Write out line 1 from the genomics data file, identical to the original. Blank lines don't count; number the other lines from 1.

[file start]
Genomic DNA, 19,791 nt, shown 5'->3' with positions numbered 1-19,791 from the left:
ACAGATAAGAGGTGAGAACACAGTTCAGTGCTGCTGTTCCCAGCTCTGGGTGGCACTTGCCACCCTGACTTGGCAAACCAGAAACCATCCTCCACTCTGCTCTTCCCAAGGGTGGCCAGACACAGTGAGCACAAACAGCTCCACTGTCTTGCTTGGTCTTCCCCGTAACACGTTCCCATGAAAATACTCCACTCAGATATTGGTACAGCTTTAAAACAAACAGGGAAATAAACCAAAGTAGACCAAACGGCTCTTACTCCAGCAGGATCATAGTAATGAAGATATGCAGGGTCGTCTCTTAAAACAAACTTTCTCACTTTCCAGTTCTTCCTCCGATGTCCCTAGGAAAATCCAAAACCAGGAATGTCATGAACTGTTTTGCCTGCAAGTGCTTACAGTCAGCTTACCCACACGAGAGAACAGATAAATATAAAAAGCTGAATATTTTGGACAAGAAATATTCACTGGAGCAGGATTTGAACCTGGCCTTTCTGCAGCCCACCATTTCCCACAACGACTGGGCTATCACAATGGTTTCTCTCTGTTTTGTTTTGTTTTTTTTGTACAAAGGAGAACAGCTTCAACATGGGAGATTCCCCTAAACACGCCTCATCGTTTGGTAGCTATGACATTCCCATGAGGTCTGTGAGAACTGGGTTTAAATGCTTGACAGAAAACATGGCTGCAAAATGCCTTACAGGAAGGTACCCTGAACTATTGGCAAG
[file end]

Genomic DNA, 19,791 nt, shown 5'->3' with positions numbered 1-19,791 from the left: